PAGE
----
Mexico, Central America, & the Caribbean: Intense water deficits forecast for S Mexico & E Jamaica

27 September 2018

The 12-month forecast ending May 2019 indicates severe to exceptional water deficits in Mexico’s Gulf and southern states. Moderate deficits are forecast in the central north and in central Baja.

In Central America, moderate deficits are forecast for Guatemala and El Salvador. Some pockets of surplus are forecast in southeastern Guatemala, Nicaragua, Costa Rica, and eastern Panama.

In the Caribbean, deficits are forecast for western Cuba, Jamaica, Haiti, and Puerto Rico, and may be severe in Cuba.

The 3-month maps (below) show the evolving conditions in more detail.

Though deficits in the region are expected to diminish and downgrade over the next few months, the forecast through November indicates severe to exceptional deficits for Mexico’s northern Baja Peninsula and in states along the southern Gulf and across to the Pacific. Moderate deficits are expected in pockets across the country from Sinaloa in the west to Tamaulipas in the east, as well as in the Yucatan. Some surpluses are forecast for eastern Sonora into western Chihuahua.

In Central America, moderate to severe deficits are forecast for Guatemala; moderate deficits are forecast from western Honduras through eastern El Salvador and western Nicaragua. Surpluses reaching exceptional intensity are expected in eastern Costa Rica. In the Caribbean, deficits are forecast for Jamaica, Haiti, and Puerto Rico, and may be extreme in eastern Jamaica.

From December through February, anomalies across northern Mexico will be relatively mild, but severe to exceptional deficits will persist in the south and will emerge along Central America’s Pacific coast. Costa Rica will begin to transition from surplus to deficit and moderate deficits will emerge in Panama. In the Caribbean, intense deficits will persist in eastern Jamaica.

The forecast for the final three months – March through May – indicates that intense deficits will persist in southern Mexico and northern Central America, moderate to severe deficits will emerge in southern Baja and central and north-central Mexico, and surpluses will emerge along the Rio Grande.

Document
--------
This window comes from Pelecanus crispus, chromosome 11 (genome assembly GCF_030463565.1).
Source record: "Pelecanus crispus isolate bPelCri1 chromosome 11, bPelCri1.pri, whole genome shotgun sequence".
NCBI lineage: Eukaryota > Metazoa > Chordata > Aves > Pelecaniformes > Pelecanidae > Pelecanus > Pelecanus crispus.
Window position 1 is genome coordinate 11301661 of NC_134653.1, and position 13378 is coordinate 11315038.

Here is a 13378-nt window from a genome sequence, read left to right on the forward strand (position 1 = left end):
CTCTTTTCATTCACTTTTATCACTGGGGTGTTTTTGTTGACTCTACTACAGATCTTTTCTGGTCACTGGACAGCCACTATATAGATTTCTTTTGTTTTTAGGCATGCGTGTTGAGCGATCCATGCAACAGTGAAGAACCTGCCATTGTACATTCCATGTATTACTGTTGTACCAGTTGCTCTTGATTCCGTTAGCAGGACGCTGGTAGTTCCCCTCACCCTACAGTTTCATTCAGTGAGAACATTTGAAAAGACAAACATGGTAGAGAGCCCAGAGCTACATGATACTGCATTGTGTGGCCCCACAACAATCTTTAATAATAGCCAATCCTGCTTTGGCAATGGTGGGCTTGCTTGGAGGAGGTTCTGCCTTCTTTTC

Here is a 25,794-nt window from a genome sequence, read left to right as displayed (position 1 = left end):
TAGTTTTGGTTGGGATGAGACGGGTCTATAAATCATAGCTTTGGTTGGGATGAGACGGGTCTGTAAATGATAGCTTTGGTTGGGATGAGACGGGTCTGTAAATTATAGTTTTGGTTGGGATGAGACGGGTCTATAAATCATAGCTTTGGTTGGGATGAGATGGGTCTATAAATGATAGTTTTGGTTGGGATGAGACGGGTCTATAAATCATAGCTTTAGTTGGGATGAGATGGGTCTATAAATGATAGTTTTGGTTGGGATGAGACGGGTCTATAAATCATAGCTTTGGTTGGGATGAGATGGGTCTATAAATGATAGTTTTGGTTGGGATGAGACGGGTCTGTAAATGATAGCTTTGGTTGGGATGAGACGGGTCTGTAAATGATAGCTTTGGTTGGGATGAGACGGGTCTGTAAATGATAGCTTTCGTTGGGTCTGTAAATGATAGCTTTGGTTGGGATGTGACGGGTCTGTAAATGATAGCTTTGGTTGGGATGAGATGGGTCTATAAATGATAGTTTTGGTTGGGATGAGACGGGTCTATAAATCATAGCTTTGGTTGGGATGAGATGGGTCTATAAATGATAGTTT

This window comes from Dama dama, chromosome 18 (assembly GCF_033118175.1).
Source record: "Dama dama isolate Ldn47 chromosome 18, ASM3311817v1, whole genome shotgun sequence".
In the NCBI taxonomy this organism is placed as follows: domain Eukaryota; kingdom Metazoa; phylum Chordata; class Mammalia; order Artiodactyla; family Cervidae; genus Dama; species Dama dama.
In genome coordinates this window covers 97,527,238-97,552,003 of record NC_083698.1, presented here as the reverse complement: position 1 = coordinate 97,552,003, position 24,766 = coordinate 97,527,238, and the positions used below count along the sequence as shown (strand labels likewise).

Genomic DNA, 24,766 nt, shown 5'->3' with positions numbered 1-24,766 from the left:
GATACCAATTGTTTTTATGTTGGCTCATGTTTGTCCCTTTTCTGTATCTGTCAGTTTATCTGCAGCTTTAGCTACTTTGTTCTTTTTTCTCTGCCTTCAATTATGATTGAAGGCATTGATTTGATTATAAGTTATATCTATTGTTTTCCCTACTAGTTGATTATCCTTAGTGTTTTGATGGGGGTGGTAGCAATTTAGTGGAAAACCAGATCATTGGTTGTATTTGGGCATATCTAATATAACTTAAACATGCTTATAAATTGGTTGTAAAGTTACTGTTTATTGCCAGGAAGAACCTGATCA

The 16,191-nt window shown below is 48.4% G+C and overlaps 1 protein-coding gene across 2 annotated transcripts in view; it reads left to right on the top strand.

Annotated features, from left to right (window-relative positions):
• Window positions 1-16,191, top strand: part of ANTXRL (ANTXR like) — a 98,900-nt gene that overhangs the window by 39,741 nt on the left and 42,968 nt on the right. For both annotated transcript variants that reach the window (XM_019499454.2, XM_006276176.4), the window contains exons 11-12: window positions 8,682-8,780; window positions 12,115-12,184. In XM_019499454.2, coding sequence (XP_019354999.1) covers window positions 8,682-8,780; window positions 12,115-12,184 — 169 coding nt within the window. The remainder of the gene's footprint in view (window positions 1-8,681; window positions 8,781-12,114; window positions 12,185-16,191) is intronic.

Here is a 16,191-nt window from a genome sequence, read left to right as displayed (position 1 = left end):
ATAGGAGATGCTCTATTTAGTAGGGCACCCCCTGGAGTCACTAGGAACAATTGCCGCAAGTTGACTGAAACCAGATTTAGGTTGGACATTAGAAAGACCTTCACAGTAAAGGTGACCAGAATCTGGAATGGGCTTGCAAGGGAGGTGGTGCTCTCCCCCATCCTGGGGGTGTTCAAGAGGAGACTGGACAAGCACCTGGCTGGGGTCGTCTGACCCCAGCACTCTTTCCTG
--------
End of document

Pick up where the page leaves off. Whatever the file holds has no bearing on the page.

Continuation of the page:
(It should be noted that forecast skill declines with longer lead times.)

Farmers in Mexico are blaming a nearby Volkswagen plant for recent regional drought due to its use of hail cannons to prevent hail from forming and damaging inventory. Though hail cannons, or some version of them, have been used for hundreds of years, there is no evidence that they are effective at dissipating hail clouds. But both Volkswagen and local farmers are nevertheless convinced, and the farmers are seeking nearly $3.7 million in compensation for over 5,000 acres of drought-affected croplands, claiming the cannons prevented precipitation.

The United Nations Food and Agriculture Organization and the United Nations World Food Programme warned that a possible El Niño event will threaten food security in drought-vulnerable areas of Central America between September and December of this year. The governments of Guatemala, El Salvador, and Honduras have reported 281,000 hectares (694,366 acres) of drought-related losses of staple crops corn and beans. The chances of an El Niño event are around 60 percent according to the International Research Institute for Climate and Society.

Cuban officials have calculated the economic toll of drought in the last four years at 1.5 billion dollars. The recent drought, the most extensive Cuba has seen in over 100 years, is affecting 80 percent of the country. A Cuban agronomist has developed a methodological tool to determine drought-resilience of farms. The tool, introduced at the 10th International Congress on Disasters held in Havana in July, is backed by international aid and was part of a study that establishes features of resilient farms and proposes farm management strategies and lists of services and funds available.

Heavy rain caused flooding which shut down highways in Belize City late last month.

There are numerous regions around the world where country borders are contested. ISciences depicts country boundaries on these maps solely to provide some geographic context. The boundaries are nominal, not legal, descriptions of each entity. The use of these boundaries does not imply any judgement on the legal status of any territory, or any endorsement or acceptance of disputed boundaries on the part of ISciences or our data providers.

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Many analyses reported in ISciences-authored blog posts are based on data generated by the ISciences Water Security Indicator Model (WSIM). Other sources, if used, are referenced in footnotes accompanying individual posts. WSIM is a validated capability that produces monthly reports on current and forecast global freshwater surpluses and deficits with lead times of 1-9 months at 0.5°x0.5° resolution. This capability has been in continuous operation since April 2011 and has proven to provide reliable forecasts of emerging water security concerns in that time-frame. WSIM has the ability to assess the impacts of water anomalies on people, agriculture, and electricity generation. Detailed data, customized visualizations, and reports are available for purchase.

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